Why can’t Phil Goff and his councillors be like the Tasman District council?

A council that can reduce debt significantly shouldn’t be news but in today’s high debt environment with wasteful spending happening all over the show it is. Tasman District Council has achieved what the Super City can only dream of. They have paid off a huge amount of debt while achieving a large operating surplus. Be still my beating heart.

Cr Kit Maling wonders if the results mean the council is setting the rates too high.

Cr Kit Maling wonders if the results mean the council is setting the rates too high.

Tasman District Council ended the 2016-17 financial year with $44 million less debt than budgeted and an underlying operating surplus of $12.9m.

[…] The operating surplus of $12.9m was larger than the $10.4m total tipped in May after the March 2017 quarterly financial update. It follows a similar surplus in 2015-16 of $13.2m and prompted Cr Kit Maling to ask if the council was collecting too much in rates.

I think I am in love. A councillor who wants to reduce rates!

“This is the second year in a row of a similar surplus and does that mean that the rates we’re setting are too high because our ratepayers have paid that and then we’ve got this extra money that we’re using to pay off debt,” Maling said at council meeting to adopt the Annual Report 2017. “Are we being too ambitious in what we propose to do on our Annual Plan?”

Maling also asked if the activities creating the surplus were likely to be repeated in the future.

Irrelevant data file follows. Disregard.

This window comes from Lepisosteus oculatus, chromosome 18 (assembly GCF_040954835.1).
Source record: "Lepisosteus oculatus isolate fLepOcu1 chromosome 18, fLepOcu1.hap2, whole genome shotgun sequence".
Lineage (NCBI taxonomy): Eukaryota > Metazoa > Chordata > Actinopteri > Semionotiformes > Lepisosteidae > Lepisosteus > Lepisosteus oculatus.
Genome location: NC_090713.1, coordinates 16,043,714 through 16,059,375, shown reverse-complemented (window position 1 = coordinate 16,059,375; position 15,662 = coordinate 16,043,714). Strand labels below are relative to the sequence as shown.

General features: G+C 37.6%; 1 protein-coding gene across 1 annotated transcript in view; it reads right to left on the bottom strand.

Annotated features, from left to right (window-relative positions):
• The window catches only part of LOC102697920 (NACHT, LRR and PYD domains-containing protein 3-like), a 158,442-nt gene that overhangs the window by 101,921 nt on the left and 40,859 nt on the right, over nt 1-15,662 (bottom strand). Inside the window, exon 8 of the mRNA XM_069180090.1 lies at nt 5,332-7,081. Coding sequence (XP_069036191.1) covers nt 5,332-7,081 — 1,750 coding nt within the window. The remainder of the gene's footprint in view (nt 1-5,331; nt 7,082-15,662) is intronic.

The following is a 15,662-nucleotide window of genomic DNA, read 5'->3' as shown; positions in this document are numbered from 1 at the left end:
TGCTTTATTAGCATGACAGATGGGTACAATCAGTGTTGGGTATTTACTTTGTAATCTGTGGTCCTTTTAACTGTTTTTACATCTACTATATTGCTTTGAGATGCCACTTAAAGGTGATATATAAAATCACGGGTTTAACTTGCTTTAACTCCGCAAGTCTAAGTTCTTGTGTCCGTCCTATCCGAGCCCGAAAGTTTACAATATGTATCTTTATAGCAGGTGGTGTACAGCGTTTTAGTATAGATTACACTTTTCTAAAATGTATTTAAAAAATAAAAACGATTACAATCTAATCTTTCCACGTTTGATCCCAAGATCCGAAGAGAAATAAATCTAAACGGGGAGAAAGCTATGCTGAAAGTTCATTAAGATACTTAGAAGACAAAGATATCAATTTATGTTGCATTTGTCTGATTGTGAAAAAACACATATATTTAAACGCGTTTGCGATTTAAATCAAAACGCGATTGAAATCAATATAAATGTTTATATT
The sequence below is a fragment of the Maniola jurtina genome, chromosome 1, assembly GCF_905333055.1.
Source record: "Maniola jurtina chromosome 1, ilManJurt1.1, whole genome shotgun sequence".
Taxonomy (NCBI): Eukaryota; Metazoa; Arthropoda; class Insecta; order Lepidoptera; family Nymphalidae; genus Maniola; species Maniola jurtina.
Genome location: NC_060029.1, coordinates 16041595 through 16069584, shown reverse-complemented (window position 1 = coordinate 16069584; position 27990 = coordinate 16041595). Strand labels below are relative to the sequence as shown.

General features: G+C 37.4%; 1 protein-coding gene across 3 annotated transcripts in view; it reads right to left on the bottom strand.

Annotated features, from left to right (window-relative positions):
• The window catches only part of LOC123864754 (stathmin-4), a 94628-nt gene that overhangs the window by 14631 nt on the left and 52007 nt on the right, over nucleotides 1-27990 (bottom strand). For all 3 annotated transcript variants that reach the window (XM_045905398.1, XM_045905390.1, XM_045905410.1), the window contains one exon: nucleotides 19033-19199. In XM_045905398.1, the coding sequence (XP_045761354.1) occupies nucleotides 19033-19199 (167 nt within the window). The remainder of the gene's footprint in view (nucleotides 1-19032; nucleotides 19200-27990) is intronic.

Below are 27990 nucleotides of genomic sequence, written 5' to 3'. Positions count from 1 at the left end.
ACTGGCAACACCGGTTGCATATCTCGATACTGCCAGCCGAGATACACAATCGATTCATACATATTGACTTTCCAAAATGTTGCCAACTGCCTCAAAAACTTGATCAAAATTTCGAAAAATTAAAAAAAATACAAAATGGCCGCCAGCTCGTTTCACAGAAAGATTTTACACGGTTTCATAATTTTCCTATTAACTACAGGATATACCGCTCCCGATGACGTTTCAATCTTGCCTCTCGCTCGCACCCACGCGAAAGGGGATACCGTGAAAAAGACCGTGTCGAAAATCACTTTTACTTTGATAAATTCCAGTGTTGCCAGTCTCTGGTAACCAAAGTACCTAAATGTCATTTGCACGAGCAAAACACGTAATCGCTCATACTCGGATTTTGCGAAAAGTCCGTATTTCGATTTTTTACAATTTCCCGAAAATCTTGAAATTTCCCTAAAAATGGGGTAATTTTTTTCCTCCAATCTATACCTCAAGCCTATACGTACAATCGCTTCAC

“I would hate to be in this position next year because it means we’re collecting too much money,” he said.

Mayor Richard Kempthorne said the council’s capital spend needed to be much closer to what was estimated.

“We as a council are expecting to be closer to the mark,” he said.

Holden said some of the savings were one-off and some would be ongoing. There was lower depreciation and finance charges were less than budgeted. In addition, there was a saving in the general operating expenses of about $600,000 and roading maintenance was down.

On the flip side, forestry income was up.

“You’ll be aware that we’ve … brought forward some of the forestry harvesting to take advantage of the market,” Holden said. “That was about $4.5m extra revenue coming through.”

[…] Careful control of spending, low interest rates, higher dividends from Port Nelson and Nelson Airport and increased forestry revenue had all contributed, the mayor said.

While the council’s capital projects spend of $32.7m was below budget, a lot had been achieved including:
* responding to the effects of the Kaikoura earthquake with extra facilities for St Arnaud and Murchison;
* the start of joint landfill operations with Nelson City Council:
* progress on replacing the Kaiteriteri sewer main that runs under the Tapu Bay estuary with a land-based pipe:
* work towards improving freshwater quality:
* progress securing land and funding for the proposed Waimea dam:
* completion of a new community recreation centre for Golden Bay.

 – Stuff


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